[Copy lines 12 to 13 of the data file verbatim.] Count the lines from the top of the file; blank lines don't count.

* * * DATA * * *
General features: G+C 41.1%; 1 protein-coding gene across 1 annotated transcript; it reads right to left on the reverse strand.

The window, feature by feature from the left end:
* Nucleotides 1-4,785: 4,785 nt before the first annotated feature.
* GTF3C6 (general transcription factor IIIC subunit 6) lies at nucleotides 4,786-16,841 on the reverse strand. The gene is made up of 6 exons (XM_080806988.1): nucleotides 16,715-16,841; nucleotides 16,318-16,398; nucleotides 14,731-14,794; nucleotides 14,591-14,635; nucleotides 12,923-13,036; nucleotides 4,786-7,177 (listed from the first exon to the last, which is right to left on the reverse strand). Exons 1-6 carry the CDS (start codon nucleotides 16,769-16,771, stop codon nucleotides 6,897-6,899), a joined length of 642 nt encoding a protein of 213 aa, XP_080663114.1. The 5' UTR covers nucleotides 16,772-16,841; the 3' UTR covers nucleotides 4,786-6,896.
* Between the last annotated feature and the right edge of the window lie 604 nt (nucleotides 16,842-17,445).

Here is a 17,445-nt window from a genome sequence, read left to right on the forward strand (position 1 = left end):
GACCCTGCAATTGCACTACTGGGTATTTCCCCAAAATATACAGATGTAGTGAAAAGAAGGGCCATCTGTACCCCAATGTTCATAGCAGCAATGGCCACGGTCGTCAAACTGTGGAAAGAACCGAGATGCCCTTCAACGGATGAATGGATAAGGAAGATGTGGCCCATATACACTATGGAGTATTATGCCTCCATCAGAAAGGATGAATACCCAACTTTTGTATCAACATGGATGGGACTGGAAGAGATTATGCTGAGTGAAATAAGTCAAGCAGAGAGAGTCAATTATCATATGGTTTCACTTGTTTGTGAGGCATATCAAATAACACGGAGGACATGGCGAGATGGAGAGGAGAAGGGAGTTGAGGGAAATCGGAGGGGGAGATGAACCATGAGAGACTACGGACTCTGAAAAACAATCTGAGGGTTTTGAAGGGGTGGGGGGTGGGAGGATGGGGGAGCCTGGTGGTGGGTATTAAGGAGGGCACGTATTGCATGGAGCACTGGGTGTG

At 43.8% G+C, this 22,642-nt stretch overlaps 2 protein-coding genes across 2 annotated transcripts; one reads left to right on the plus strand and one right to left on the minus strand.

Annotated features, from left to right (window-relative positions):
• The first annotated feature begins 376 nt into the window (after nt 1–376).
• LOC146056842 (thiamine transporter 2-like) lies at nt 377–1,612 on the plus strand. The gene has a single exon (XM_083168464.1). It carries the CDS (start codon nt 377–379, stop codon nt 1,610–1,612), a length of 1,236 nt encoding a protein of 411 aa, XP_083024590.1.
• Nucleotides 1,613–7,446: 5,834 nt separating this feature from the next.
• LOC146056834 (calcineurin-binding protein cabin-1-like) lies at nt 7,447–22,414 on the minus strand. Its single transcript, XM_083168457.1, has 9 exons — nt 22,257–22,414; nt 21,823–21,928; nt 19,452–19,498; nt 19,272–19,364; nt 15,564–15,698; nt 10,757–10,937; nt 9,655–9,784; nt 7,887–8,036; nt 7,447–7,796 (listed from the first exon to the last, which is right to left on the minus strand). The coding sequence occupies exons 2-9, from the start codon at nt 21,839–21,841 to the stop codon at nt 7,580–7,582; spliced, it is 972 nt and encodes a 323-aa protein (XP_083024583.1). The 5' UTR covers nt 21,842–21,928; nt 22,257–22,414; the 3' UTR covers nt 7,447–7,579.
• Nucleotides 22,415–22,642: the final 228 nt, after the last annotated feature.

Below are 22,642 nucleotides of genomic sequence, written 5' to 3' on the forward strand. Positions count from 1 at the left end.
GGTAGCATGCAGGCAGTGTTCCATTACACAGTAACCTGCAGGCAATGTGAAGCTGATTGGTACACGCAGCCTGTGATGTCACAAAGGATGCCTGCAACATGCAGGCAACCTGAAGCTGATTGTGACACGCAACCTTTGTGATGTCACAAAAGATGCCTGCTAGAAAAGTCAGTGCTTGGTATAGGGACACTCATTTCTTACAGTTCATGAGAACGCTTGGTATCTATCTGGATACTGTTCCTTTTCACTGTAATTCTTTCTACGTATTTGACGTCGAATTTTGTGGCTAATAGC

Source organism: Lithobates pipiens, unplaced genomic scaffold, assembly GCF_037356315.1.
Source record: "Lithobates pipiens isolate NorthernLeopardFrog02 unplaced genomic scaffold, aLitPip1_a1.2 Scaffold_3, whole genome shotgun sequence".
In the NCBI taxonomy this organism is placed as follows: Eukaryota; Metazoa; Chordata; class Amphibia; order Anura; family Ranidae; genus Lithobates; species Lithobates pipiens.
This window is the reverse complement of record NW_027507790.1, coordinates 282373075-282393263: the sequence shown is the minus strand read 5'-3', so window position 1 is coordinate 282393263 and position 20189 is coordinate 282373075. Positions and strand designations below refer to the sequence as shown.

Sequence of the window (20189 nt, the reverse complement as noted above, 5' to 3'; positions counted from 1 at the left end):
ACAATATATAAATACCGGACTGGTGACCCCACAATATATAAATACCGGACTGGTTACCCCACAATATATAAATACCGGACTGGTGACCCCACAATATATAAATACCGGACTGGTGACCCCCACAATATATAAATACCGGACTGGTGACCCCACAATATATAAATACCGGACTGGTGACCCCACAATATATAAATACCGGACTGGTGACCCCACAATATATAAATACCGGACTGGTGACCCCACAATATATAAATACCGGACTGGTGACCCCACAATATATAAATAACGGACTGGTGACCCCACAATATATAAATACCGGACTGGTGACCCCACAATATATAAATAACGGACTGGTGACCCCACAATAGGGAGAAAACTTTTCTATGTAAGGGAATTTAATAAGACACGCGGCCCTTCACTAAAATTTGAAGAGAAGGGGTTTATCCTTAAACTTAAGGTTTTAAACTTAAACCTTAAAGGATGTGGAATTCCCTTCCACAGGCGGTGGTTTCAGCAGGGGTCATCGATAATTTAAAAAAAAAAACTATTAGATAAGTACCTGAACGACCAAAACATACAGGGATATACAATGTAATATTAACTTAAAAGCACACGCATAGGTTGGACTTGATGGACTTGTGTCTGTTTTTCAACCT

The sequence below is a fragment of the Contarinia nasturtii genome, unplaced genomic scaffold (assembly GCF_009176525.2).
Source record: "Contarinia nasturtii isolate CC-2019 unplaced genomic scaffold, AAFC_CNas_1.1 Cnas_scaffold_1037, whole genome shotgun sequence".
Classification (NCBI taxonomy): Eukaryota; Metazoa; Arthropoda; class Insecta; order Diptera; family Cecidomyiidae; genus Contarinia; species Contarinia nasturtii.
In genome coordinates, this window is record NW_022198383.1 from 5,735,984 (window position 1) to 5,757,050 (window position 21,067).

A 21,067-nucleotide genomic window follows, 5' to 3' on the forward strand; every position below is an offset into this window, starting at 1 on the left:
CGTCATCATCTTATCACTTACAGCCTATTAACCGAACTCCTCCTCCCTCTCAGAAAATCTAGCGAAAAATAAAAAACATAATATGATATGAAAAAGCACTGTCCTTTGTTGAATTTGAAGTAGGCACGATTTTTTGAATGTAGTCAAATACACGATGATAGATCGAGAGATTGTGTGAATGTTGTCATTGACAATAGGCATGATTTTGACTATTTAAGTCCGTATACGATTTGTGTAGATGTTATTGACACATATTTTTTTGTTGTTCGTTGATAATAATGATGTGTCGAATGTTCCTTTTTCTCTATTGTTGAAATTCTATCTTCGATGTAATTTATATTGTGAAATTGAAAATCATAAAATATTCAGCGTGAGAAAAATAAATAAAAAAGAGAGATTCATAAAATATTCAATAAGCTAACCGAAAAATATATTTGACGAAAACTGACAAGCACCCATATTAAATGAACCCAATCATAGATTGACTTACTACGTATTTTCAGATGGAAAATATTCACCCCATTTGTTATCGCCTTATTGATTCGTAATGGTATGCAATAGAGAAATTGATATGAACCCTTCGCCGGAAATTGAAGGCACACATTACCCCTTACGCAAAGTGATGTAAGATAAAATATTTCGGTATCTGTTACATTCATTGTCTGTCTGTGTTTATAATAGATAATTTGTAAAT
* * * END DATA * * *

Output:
• Nucleotides 1,613–7,446: 5,834 nt separating this feature from the next.
• LOC146056834 (calcineurin-binding protein cabin-1-like) lies at nt 7,447–22,414 on the minus strand. Its single transcript, XM_083168457.1, has 9 exons — nt 22,257–22,414; nt 21,823–21,928; nt 19,452–19,498; nt 19,272–19,364; nt 15,564–15,698; nt 10,757–10,937; nt 9,655–9,784; nt 7,887–8,036; nt 7,447–7,796 (listed from the first exon to the last, which is right to left on the minus strand). The coding sequence occupies exons 2-9, from the start codon at nt 21,839–21,841 to the stop codon at nt 7,580–7,582; spliced, it is 972 nt and encodes a 323-aa protein (XP_083024583.1). The 5' UTR covers nt 21,842–21,928; nt 22,257–22,414; the 3' UTR covers nt 7,447–7,579.